Jodhpur was the most bombed Indian City of the Indo-Pak 1965 war. More than two hundred thousand pounds of bombs were dropped in and around the Air Force Base. Though the targets were military installations there was no direct hit on any building or runway. Bomb shrapnel broke into the main offices and Hangars causing minor damage. Most of the glass panes in the HQ building were shattered and some ear-drums damaged. Flt Lt K Ahmed Shah writes…
Flt Lt K Ahmed Shah joined the Indian Air Force as an Auxillary Air Force commission. He served in the IAF for just over a period of ten years from 1956 to 1966. This is his story of being stationed AFS Jodhpur.
Jodhpur was the most bombed Indian City of the Indo-Pak 1965 war. More than two hundred thousand pounds of bombs were dropped in and around the Air Force Base. Though the targets were military installations there was no direct hit on any building or runway. Bomb shrapnel broke into the main offices and Hangars causing minor damage. Most of the glass panes in the HQ building were shattered and some ear-drums damaged.
I was posted to AFFC, Jodhpur as an Instructor in November 1962, after our country had got into a Border Conflict with the Chinese; it was referred to as The Chinese Aggression. It was later even called The Himalayan Blunder. At this time the country and Air Force discovered that we were very short of pilots to fly even if helpful countries gifted us war planes. Hence, started the concerted efforts of producing trained pilots at our own training units and even with training abroad. At Jodhpur and other training establishments we worked our butts off to produce them by the thousand. Quite often instructors flew more than 100 hrs a month. With three to four courses passing through each year, I was told that in two years we produced more pilots than the Air Force had in its entire life.
Came 1965 and war clouds started gathering. The Kutch trouble made us move all our training aircraft to Bidar. We brought them back to Jodhpur when the situation improved. Other problems with aggressive designs of Pakistan and fears of infiltrators put us on guard to prepare and protect ourselves with whatever resources were available. All the training ac were flown out to Bidar again; others were dispersed around the airfield and in pens. It dawned on the higher-ups later that Training Units should not be so close to our borders. Jodhpur was virtually defenseless without intercepting ac and without any anti-aircraft guns.
Instructors who were qualified on other frontline ac were attached out to their respective squadrons to join the war effort. Besides HT2 and Harvard trainers, Jodhpur had Dakotas at NAV School (Sqn Ldr CA Nicholas) and Vampires with Signal School (Fg Offrs Sassoon and Fg Offr Clark were flying them). I was a rare person to be qualified on all these four types. There were a few of us Instructors qualified on Vampires who formed the “120 Squadron” with these Vampires. Sqn Ldr JR Balraj was the CO and Sqn Ldr SP (Bundle) Tyagi (his nephew – also an SP “Bundle” Tyagi, went on to become Air Chief Marshal) was the Flt Cdr. I got my opportunity to get back on the Vamps. It was thrilling to practice Dummy dives on an old disused Dakota parked at Salawas satellite airfield; to do low flying at tree top height and land without any landing lights at night : only a bit of moon light.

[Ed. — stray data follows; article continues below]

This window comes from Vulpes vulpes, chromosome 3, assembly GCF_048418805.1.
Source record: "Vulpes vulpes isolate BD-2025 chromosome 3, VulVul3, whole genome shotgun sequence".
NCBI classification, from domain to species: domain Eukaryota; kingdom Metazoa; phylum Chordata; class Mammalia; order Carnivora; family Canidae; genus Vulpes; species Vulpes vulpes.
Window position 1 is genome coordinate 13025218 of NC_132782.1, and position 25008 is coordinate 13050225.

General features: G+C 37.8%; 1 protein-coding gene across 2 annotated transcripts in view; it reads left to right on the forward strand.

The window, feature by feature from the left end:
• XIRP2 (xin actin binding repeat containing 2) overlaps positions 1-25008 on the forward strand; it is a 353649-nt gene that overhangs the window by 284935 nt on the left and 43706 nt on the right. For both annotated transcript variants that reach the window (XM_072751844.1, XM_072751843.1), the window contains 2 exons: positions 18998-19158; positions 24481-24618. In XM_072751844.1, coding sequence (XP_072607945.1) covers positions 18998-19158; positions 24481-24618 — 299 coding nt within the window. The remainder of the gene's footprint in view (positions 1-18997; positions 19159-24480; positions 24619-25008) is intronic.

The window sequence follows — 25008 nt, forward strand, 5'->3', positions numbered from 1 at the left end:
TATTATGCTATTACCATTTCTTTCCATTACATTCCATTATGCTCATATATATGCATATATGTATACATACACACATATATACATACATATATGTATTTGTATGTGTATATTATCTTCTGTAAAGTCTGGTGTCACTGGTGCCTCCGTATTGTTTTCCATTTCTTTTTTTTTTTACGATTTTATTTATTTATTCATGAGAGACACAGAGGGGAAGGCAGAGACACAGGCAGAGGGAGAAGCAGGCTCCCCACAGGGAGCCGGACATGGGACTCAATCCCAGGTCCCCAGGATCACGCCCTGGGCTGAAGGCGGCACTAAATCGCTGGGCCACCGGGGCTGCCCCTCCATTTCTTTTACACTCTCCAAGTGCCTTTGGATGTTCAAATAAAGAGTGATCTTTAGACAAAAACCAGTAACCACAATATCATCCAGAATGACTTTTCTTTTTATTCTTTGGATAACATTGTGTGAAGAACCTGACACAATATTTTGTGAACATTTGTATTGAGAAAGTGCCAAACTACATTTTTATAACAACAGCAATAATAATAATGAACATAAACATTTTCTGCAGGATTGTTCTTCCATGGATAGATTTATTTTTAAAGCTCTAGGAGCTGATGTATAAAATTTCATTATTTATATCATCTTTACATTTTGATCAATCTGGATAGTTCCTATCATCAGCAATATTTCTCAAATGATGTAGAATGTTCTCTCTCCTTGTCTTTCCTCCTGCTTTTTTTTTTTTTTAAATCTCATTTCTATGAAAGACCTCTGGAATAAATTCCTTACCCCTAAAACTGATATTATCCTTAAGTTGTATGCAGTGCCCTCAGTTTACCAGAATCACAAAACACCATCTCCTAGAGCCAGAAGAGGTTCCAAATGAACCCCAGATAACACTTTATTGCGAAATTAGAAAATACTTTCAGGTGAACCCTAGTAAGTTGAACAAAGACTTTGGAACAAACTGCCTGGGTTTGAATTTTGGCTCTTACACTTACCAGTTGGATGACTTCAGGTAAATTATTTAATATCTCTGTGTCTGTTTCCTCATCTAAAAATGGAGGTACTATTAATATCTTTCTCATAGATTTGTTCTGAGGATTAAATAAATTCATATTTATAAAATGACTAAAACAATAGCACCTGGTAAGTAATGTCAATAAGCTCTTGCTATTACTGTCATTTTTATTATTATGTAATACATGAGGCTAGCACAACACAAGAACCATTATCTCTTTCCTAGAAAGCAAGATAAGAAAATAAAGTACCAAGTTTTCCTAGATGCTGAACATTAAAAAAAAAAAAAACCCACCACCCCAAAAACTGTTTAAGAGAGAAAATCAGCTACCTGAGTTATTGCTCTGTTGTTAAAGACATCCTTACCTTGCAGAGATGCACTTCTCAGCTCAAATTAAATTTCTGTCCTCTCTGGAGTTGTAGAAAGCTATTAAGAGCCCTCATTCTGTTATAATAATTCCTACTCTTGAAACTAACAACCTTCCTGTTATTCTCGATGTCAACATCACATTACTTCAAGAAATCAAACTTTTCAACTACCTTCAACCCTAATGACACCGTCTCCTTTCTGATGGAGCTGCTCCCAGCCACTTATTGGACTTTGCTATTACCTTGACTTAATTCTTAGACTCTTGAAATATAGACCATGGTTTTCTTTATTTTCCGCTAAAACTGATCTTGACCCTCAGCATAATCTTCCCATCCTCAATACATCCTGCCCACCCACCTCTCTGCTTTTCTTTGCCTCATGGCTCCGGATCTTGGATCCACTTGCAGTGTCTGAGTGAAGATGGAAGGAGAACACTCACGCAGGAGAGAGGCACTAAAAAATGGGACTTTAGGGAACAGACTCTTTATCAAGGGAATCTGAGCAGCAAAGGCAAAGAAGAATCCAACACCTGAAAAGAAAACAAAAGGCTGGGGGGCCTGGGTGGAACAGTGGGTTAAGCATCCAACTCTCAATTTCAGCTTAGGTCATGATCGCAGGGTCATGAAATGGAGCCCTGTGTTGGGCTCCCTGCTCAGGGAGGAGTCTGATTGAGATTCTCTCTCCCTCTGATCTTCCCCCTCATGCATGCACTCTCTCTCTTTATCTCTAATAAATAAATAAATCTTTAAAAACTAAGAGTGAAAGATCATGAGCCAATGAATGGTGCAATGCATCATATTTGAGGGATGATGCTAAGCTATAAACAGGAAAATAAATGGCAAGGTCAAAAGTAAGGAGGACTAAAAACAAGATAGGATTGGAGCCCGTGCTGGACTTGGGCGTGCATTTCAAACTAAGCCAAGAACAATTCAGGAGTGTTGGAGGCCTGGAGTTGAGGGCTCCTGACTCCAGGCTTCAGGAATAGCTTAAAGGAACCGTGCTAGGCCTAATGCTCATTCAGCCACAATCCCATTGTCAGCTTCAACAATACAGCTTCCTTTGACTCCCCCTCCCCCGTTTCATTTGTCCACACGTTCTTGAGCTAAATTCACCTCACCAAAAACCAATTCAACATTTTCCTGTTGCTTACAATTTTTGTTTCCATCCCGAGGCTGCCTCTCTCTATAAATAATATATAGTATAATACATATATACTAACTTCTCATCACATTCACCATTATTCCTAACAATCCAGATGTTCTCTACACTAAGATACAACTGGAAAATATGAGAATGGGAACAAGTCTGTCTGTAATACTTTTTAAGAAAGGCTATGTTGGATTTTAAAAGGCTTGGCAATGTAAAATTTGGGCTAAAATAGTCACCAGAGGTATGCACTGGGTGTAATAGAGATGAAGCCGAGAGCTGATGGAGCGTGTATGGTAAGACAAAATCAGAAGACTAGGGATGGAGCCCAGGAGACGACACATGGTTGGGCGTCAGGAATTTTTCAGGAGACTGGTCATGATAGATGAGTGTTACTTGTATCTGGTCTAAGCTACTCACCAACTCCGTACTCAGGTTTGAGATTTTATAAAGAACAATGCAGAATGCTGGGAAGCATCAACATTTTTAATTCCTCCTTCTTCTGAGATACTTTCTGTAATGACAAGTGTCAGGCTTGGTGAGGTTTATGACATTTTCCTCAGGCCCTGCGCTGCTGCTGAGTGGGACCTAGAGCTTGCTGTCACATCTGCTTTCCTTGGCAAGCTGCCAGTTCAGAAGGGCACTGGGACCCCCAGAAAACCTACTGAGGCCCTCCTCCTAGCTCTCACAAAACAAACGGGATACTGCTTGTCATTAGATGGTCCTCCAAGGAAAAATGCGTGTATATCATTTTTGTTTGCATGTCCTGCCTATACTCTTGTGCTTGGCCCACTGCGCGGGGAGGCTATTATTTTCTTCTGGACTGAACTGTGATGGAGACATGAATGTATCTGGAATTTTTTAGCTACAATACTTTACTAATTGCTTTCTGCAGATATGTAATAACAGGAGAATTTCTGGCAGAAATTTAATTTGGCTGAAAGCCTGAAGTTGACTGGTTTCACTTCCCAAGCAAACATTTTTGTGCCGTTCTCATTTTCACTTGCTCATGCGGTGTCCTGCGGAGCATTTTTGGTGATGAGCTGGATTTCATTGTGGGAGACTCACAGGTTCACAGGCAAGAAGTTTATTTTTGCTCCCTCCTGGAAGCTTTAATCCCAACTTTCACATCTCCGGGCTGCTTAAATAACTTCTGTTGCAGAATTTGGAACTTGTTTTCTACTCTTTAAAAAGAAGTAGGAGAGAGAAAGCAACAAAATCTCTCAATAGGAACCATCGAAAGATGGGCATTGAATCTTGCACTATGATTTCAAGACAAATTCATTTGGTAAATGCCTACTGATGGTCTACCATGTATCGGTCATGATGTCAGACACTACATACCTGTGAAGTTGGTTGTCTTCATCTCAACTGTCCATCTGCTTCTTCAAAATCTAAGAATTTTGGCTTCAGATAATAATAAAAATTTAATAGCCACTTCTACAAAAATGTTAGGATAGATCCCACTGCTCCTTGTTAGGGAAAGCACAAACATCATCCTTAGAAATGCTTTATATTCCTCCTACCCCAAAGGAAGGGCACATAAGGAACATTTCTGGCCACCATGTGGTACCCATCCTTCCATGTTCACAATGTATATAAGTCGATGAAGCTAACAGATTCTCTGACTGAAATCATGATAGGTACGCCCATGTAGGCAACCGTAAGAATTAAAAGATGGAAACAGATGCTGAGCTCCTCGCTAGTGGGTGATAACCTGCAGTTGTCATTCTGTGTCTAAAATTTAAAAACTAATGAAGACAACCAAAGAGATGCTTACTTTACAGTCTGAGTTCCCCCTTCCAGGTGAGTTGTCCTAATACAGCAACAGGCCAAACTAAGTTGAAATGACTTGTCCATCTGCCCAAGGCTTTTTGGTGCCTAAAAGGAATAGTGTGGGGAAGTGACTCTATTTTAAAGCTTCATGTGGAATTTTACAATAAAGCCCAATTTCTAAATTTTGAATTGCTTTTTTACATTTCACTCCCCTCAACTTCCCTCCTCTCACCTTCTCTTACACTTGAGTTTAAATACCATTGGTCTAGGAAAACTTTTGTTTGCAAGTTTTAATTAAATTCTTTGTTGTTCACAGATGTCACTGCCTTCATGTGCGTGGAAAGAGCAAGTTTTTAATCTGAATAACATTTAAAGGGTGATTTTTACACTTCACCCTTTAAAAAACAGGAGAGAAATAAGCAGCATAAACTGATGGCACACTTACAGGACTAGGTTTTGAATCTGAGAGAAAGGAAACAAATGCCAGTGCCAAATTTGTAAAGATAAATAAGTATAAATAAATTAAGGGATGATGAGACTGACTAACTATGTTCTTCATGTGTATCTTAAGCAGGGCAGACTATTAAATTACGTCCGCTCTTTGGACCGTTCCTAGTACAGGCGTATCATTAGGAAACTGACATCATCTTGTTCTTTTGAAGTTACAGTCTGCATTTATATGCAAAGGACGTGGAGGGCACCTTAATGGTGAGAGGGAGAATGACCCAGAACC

Jodhpur airfield was a staging post for our Canberra ac flying on to Pak targets. The runway, therefore, became the target for the B-57 PAF bombers. On one occasion, one of our Canberra fully loaded with bombs got bogged down and it was a target and a big scare. We had no ack ack guns. When the bombing started, our Vamps did their best in the dark to intercept the enemy ac with the help of our Radar unit. We had no luck as the enemy ac could not be spotted even when the blips merged on the radar screen. Landing back on the runway which itself was the target became dangerous.
An anti-aircraft unit with L-40 guns was quickly positioned around our airfield. They started firing a barrage of tracer shells at an imaginary enemy aircraft. The Vamps couldn’t thereafter fly in the same sky.
It was a great sight watching the tracers and hearing the deafening sound of the bombs exploding. It was funny to see a soldier trying to use some sort of aid to both his ears and looking towards the sound of the enemy ac with the sole purpose of directing the ack ack guns towards the enemy aircraft. The PAF pilots were quite clever as they throttled back the engines (so that they won’t be detected by sound) and dived towards their target Runway, dropped their bombs before speeding away. Despite all those tracers in the sky not one bullet found its target. But we were lucky that no bomb landed on any of our Runways. We got news that an L-70 unit in the North was very successful with their Radar tracking guns and had brought down a few enemy aircraft.
The Vampire aircraft were used in the North on the first strike at the enemy tanks. The excited pilots lingered over the target and were pounced on by enemy Sabres and a couple of them were shot down. There after the Vamps were pulled out. Clearance was obtained to use our Vampire aircraft for strike/strafing sorties over enemy territory which fell marginally in our Radius of Action. One aircraft returned with bullet holes made by ground fire. One aircraft while returning, escaped detection by Sabres who were strafing Uttarlai airfield. One squadron Pilot (Sqn Ldr Inder Parmar) was awarded the Vir Chakra for destroying an enemy aircraft and troops on the ground.